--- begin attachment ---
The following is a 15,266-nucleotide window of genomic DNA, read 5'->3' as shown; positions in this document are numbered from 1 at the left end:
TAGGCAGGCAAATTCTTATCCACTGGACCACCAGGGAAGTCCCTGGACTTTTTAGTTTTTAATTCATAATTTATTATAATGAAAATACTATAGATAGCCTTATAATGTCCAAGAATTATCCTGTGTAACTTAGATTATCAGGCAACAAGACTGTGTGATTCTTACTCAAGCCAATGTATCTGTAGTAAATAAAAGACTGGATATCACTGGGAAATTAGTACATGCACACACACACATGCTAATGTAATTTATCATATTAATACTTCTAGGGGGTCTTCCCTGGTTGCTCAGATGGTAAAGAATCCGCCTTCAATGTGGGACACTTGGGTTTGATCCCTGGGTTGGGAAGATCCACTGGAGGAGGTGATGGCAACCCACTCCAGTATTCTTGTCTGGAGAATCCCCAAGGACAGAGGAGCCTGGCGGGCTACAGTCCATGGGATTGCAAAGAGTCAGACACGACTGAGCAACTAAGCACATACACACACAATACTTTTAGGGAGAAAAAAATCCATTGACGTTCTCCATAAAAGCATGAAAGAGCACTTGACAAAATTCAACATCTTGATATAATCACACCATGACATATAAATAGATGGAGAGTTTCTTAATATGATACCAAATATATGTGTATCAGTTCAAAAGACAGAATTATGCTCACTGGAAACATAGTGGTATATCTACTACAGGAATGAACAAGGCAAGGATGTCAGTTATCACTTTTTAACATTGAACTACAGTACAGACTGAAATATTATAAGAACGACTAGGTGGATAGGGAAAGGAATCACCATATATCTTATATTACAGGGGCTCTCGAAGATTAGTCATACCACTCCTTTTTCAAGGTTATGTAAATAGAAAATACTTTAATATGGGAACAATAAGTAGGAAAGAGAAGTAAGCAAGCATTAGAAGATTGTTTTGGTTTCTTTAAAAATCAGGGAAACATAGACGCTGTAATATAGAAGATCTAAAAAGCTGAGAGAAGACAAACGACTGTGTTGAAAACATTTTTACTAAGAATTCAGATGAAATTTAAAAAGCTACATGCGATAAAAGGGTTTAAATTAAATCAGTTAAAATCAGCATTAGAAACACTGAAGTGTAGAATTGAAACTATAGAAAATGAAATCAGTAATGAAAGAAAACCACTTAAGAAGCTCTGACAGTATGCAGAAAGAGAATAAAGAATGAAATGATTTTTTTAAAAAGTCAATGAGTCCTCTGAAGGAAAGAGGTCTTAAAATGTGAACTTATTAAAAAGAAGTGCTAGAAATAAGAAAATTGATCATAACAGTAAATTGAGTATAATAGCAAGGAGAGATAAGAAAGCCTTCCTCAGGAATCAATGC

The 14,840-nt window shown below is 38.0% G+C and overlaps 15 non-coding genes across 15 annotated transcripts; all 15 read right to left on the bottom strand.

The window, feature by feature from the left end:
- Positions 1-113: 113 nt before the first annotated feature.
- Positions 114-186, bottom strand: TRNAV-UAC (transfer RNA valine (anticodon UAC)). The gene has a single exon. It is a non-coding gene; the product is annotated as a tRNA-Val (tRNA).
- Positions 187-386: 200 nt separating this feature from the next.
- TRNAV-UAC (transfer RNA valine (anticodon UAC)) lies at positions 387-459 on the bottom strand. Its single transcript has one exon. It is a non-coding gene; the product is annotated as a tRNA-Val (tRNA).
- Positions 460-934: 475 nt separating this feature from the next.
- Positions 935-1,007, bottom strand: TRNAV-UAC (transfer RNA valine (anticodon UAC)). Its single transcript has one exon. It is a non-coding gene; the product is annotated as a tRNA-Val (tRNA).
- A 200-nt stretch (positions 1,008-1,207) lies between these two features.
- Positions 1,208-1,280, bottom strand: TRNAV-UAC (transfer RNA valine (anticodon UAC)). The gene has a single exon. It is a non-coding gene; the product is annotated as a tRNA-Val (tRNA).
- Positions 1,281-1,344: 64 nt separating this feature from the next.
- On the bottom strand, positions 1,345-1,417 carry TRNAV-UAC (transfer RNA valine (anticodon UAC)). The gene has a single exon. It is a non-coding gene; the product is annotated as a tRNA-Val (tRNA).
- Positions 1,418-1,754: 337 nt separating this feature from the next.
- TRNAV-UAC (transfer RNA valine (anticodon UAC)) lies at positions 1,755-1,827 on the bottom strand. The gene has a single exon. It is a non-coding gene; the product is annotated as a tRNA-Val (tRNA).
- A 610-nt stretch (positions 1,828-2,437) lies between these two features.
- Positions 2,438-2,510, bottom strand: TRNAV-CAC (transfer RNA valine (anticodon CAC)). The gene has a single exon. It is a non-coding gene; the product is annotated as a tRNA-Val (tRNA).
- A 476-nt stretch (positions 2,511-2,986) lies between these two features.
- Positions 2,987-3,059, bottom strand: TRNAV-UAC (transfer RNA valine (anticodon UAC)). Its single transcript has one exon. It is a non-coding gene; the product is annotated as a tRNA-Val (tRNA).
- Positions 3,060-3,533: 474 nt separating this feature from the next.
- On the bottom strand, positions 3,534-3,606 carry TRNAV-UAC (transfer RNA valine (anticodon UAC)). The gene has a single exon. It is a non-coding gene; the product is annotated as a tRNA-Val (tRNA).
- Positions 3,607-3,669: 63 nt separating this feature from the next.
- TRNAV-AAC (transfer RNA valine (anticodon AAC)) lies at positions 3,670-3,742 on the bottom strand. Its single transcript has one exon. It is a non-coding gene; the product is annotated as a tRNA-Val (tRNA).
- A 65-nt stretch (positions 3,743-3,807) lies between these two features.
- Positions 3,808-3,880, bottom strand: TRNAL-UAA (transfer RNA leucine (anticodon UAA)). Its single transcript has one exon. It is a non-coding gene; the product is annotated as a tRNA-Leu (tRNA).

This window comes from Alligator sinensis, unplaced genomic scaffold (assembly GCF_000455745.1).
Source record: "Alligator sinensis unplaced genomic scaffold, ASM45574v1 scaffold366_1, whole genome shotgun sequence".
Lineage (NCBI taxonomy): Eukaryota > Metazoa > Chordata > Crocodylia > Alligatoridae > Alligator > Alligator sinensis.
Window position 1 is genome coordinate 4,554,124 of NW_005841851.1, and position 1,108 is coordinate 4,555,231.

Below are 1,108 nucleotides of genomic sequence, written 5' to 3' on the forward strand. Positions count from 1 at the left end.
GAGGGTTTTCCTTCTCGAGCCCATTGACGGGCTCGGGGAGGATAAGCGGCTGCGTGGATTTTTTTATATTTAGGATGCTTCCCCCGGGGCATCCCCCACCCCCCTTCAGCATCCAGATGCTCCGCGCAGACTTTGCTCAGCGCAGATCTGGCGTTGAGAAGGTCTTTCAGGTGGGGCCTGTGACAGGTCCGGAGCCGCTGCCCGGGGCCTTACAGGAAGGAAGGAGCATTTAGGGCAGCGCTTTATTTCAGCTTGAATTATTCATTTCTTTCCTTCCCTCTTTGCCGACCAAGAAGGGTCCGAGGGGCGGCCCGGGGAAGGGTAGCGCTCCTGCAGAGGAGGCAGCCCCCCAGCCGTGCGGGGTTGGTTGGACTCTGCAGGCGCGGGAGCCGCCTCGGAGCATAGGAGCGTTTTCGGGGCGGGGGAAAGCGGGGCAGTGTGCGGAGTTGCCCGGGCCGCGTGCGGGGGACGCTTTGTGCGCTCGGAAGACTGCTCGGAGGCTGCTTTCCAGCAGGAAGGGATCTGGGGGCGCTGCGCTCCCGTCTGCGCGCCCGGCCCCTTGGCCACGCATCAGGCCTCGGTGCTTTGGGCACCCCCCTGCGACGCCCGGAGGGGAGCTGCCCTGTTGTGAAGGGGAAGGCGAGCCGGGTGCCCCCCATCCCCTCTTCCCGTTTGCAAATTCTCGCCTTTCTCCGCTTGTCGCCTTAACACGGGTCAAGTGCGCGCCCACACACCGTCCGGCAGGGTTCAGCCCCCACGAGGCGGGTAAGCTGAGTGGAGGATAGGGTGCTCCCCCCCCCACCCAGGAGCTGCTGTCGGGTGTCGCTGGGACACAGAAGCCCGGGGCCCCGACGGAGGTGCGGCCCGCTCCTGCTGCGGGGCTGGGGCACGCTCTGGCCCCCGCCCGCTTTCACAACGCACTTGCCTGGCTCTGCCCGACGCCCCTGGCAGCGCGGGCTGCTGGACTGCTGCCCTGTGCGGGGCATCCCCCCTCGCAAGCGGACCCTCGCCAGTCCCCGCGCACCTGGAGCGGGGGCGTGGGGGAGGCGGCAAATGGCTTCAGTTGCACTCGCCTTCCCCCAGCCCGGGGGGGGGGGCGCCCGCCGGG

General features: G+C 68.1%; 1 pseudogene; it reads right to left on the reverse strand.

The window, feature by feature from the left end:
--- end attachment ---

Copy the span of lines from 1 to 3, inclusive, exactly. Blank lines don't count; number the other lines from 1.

The following is a 15,266-nucleotide window of genomic DNA, read 5'->3' as shown; positions in this document are numbered from 1 at the left end:
TAGGCAGGCAAATTCTTATCCACTGGACCACCAGGGAAGTCCCTGGACTTTTTAGTTTTTAATTCATAATTTATTATAATGAAAATACTATAGATAGCCTTATAATGTCCAAGAATTATCCTGTGTAACTTAGATTATCAGGCAACAAGACTGTGTGATTCTTACTCAAGCCAATGTATCTGTAGTAAATAAAAGACTGGATATCACTGGGAAATTAGTACATGCACACACACACATGCTAATGTAATTTATCATATTAATACTTCTAGGGGGTCTTCCCTGGTTGCTCAGATGGTAAAGAATCCGCCTTCAATGTGGGACACTTGGGTTTGATCCCTGGGTTGGGAAGATCCACTGGAGGAGGTGATGGCAACCCACTCCAGTATTCTTGTCTGGAGAATCCCCAAGGACAGAGGAGCCTGGCGGGCTACAGTCCATGGGATTGCAAAGAGTCAGACACGACTGAGCAACTAAGCACATACACACACAATACTTTTAGGGAGAAAAAAATCCATTGACGTTCTCCATAAAAGCATGAAAGAGCACTTGACAAAATTCAACATCTTGATATAATCACACCATGACATATAAATAGATGGAGAGTTTCTTAATATGATACCAAATATATGTGTATCAGTTCAAAAGACAGAATTATGCTCACTGGAAACATAGTGGTATATCTACTACAGGAATGAACAAGGCAAGGATGTCAGTTATCACTTTTTAACATTGAACTACAGTACAGACTGAAATATTATAAGAACGACTAGGTGGATAGGGAAAGGAATCACCATATATCTTATATTACAGGGGCTCTCGAAGATTAGTCATACCACTCCTTTTTCAAGGTTATGTAAATAGAAAATACTTTAATATGGGAACAATAAGTAGGAAAGAGAAGTAAGCAAGCATTAGAAGATTGTTTTGGTTTCTTTAAAAATCAGGGAAACATAGACGCTGTAATATAGAAGATCTAAAAAGCTGAGAGAAGACAAACGACTGTGTTGAAAACATTTTTACTAAGAATTCAGATGAAATTTAAAAAGCTACATGCGATAAAAGGGTTTAAATTAAATCAGTTAAAATCAGCATTAGAAACACTGAAGTGTAGAATTGAAACTATAGAAAATGAAATCAGTAATGAAAGAAAACCACTTAAGAAGCTCTGACAGTATGCAGAAAGAGAATAAAGAATGAAATGATTTTTTTAAAAAGTCAATGAGTCCTCTGAAGGAAAGAGGTCTTAAAATGTGAACTTATTAAAAAGAAGTGCTAGAAATAAGAAAATTGATCATAACAGTAAATTGAGTATAATAGCAAGGAGAGATAAGAAAGCCTTCCTCAGGAATCAATGC

The 14,840-nt window shown below is 38.0% G+C and overlaps 15 non-coding genes across 15 annotated transcripts; all 15 read right to left on the bottom strand.